Tonight, renowned Yiddish music anthologist Chana Gordon Mlotek will be honored at The National Yiddish Theatre-Folksbiene’s annual gala for her life’s work preserving Yiddish folklore.
Mlotek, the author of nine books on Yiddish music, has an encyclopedic knowledge of her subject. Now 90, she grew up in the Bronx immersed in Yiddish culture. In 1944, she began working at the YIVO Institute for Jewish Research as assistant to Max Weinreich, one of YIVO’s founders and its director of research. While attending the first-ever Yiddish folklore class at University of California Los Angeles, taught by Weinreich in 1948, she met her future husband, Joseph (Yosl) Mlotek.
The couple married in 1949 and settled in New York, where Yosl Mlotek was the director of education at the Workmen’s Circle. In 1970, Chana and Yosl began writing a bi-weekly column for the Forverts called “Perl fun der Yiddisher Poezie” (Pearls of Yiddish Poetry). Readers would submit snippets of songs they recalled from their youth, and the Mloteks — in detective mode — would identify and write about the songs. Chana returned to YIVO in 1978, becoming its music archivist in 1984, and has been there ever since. She spoke to The Arty Semite about the history and future of Yiddish music.
Renee Ghert-Zand: What inspired you to make Yiddish music your life’s work?
Chana Mlotek: It was my love for Yiddish and my love for music. I also had a wonderful mentor, Dr. Max Weinreich. He was my boss at YIVO and he inspired me to go into the field of research with music and songs. The more I went into the field, the more I discovered I didn’t know, and I wanted to learn more. I learned about other collectors and about collections that appeared all over the world — in Russia and Poland and the U.S. The songs were very popular, but unfortunately the melodies weren’t written down. We try to collect and recompose these songs and bring them back to life.
How do current requests for information differ from ones you used to get?
Years ago people remembered songs of 100 and 150 years before. Nowadays there’s a falling off of those memories. People don’t remember songs so far back. And people don’t write letters as much as they did. At one time, we got 200 letters in one week. People were so enthusiastic about telling us about their songs, where they heard them, and what the songs meant to them. It was an exciting situation, and we responded to them with enthusiasm. They don’t write letters anymore. They call. I get fewer letters now.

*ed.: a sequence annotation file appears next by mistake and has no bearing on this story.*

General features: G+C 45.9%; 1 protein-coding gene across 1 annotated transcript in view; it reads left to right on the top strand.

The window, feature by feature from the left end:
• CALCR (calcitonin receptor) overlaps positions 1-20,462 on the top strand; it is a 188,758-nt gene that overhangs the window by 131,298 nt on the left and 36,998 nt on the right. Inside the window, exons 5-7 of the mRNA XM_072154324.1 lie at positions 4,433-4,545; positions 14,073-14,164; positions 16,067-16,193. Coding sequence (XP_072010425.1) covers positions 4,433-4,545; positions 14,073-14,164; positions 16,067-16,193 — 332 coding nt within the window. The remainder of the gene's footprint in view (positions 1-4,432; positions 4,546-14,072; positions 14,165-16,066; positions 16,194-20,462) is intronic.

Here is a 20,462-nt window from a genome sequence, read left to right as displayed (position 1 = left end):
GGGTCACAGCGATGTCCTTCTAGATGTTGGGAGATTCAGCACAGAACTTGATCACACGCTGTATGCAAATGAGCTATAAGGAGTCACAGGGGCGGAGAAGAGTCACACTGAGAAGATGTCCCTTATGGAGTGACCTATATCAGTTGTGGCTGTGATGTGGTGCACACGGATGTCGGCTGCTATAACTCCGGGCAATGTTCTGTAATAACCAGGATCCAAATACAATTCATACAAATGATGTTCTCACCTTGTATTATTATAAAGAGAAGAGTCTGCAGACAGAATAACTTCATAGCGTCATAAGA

What was one of the most challenging inquiries you ever received?
There were a few challenges. But one that stands out is a request we got from Michael Tilson Thomas who was writing “The Thomashefky’s” about his grandparents. We had to dig deep into our memory to find this song about the railroad from the 1870s that his grandfather, [Boris Thomashefsky,] sang. Then we found a song of Bessie Thomashefsky, his grandmother, that he requested. As a gift, he sent me a beautiful orchid and a huge box of rugelach that I shared with the staff.
What are your thoughts on the state of Yiddish music today?
There’s a lot of interesting cantorial music and instrumental music. YIVO has a concert series of young performers, which is a wonderful thing. There are young performers at the National Yiddish Theatre-Folksbiene who perform new songs and new creations, and they’re wonderful and they’re charming. A lot of young people are interested in klezmer music and there are many groups that have been popping up all over the country and in Europe, and they sing Yiddish songs, too, sometimes.
What do you think about the Yiddish rock bands that have popped up?
I think it’s interesting that they use the Yiddish songs as a new vehicle to express themselves. I don’t care very much for punk, but I enjoy the fact that they are doing something with Yiddish music, which should be heard and should be played. Our music inspires the young people to create new things, and that’s a wonderful thing.
Do you think there will be young people who will carry your work forward?
That’s a very hard question to answer. I think there will be some. I’m not talking about many, but there will be some who will carry on this work. There are a few now working in this field. They’re collecting and publishing and performing, and that’s very interesting. Beyond that, I can’t say anything more about the foreseeable future.
What does this honor from the Folksbiene mean to you?
It’s a wonderful honor. It’s a tribute to my work, recognition of my work. I’ve received nice tributes before, but this is a special tribute because it will be done in Yiddish, and that’s what I love very much.